Brown Vs White Eggs: Which Are Best To Paint For Easter?

It doesn't matter if there are children around the house or not — painting Easter eggs is a fun activity to try around this time of the year. These colorful eggs look lovely lined up on the countertop or next to sweet treats in an Easter basket. However, if you've ever done it before, the painting part can be a bit tricky. The dyes — even if you follow the instructions on the packaging down to a tee — may not "grip" very well to the eggshell, and you could end up with washed-out-looking eggs that don't quite look like the ones you see online.


Surprisingly, it's very possible that the problem here isn't the dye. In fact, it's the eggs!

Depending on the design and the color scheme you're envisioning for your Easter eggs, you need to pick the right "canvas" for the job — either white or brown eggs. Which type of egg you should use depends on the Easter egg decorating idea you choose and the colors that you plan to use. White eggs are best for pastels or bright colors, and brown eggs are better for deeper colors or hand-drawn designs.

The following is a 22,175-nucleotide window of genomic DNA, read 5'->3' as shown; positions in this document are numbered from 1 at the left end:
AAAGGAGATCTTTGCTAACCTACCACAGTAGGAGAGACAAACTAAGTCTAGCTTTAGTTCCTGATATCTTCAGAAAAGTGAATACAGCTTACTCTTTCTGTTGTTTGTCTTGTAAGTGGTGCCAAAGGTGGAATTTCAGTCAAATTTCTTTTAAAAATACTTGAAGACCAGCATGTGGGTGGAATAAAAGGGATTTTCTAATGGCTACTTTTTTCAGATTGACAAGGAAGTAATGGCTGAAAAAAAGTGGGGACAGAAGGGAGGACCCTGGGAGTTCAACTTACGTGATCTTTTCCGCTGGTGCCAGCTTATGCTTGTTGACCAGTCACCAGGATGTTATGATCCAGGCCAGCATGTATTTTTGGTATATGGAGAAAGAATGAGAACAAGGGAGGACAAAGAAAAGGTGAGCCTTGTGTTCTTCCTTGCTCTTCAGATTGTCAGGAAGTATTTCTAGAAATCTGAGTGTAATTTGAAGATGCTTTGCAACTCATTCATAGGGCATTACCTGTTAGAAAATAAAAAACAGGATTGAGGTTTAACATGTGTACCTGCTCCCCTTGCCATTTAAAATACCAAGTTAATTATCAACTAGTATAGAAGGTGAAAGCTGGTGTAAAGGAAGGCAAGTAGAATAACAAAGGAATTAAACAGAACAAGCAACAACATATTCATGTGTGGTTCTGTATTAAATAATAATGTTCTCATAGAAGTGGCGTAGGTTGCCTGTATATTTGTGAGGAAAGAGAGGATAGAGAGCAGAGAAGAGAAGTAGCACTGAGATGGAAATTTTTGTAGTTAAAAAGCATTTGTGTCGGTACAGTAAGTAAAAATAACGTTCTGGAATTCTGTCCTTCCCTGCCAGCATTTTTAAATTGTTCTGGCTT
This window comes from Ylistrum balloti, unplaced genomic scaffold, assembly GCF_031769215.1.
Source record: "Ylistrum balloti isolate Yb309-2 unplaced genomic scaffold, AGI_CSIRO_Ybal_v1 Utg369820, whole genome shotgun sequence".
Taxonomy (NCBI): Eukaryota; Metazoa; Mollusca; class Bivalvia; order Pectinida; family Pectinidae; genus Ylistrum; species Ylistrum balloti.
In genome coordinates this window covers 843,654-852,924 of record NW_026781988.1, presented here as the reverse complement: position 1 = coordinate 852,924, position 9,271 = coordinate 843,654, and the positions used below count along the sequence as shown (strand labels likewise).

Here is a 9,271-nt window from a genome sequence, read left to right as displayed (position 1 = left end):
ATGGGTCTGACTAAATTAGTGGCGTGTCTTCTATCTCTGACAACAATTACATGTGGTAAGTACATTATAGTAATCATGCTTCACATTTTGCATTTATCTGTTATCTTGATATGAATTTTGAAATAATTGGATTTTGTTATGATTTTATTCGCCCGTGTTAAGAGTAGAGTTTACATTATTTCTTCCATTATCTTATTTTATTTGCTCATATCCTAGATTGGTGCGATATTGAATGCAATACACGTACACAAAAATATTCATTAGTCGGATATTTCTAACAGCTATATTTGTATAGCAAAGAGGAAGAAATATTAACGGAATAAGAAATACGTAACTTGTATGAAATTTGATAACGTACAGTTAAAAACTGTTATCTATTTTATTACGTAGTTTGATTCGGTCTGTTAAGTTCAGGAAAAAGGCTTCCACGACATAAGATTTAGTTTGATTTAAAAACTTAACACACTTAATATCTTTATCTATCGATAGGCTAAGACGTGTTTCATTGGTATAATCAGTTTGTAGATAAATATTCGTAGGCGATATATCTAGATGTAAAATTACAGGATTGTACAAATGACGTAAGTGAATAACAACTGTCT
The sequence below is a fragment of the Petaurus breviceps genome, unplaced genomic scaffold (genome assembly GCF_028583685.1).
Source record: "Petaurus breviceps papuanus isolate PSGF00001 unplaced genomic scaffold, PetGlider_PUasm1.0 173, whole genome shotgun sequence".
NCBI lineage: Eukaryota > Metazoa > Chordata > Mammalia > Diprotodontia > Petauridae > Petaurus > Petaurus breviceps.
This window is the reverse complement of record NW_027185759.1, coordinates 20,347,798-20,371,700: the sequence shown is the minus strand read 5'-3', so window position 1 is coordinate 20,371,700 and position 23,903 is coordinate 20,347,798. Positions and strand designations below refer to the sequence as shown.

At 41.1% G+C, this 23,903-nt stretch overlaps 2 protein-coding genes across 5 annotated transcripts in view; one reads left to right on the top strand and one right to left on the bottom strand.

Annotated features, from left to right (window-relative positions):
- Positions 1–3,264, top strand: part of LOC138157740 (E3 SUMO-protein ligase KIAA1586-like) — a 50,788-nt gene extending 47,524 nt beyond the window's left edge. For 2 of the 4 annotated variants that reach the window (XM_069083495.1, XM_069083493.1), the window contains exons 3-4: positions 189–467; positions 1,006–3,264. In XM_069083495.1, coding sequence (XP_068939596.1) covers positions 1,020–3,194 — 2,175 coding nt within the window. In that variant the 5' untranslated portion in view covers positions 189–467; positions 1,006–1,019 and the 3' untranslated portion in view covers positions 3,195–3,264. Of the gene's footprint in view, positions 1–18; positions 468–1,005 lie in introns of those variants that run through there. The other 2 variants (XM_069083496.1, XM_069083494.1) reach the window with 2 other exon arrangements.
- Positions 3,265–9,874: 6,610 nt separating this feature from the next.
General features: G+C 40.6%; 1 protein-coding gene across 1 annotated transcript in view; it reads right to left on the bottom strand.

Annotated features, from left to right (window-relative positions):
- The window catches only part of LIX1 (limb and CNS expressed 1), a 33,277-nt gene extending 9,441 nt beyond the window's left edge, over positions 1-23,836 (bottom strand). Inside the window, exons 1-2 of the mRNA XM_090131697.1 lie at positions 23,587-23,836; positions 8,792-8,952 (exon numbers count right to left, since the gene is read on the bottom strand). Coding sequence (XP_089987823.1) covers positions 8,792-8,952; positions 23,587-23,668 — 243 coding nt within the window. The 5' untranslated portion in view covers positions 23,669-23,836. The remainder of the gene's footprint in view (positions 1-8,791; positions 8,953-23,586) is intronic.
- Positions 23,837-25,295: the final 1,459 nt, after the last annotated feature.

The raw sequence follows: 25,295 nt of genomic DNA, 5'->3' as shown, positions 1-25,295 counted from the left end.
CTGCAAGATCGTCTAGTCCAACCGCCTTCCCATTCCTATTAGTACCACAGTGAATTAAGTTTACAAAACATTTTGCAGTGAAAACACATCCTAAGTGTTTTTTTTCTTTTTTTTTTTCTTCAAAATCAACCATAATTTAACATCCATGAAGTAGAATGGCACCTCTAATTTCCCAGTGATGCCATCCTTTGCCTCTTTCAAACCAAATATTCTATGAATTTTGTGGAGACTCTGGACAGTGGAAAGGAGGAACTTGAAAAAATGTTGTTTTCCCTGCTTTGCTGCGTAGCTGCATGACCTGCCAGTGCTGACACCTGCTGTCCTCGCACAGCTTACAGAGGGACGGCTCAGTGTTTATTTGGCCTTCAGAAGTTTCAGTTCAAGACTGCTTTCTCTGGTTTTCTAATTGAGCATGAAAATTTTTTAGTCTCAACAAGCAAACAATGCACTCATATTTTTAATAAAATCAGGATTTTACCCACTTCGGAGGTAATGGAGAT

How white and brown eggs take to colors

If you're aiming for vibrant colors or working with pastel shades, white eggs are your best bet. The white tone will work pretty much like a standard page of notepad paper, giving you maximum brightness and allowing the colors to stay true to their hues. The downside is that some people report the white background can sometimes give the dye a "washed-out" look, especially if you use translucent paints like watercolors. If you don't like the look, you can either lay the watercolors on thick with several layers to "hide" the white shell, or opt for opaque paints like non-toxic acrylics specifically designed for Easter crafts. (Don't use regular acrylic paint onEaster eggs if you plan to eat them, because the paint is not safe to ingest.)


On the flip side, brown eggs offer a more natural and earthy base. While they may tone down the brightness of colors slightly, they impart a warmer appearance in return. This makes them perfect for intricate hand-drawn designs or deeper shades like navy blue, resulting in richer-looking Easter eggs.

Of course, this can be inconvenient if you want to go for a bright design. Fortunately, there's a workaround. You can try to brighten the eggshells of brown eggs first by dipping them in white vinegar. The vinegar can wash out some of the pigments within the eggs and reduce the deep brown shell to a light-cream tone that'll take better to light paints!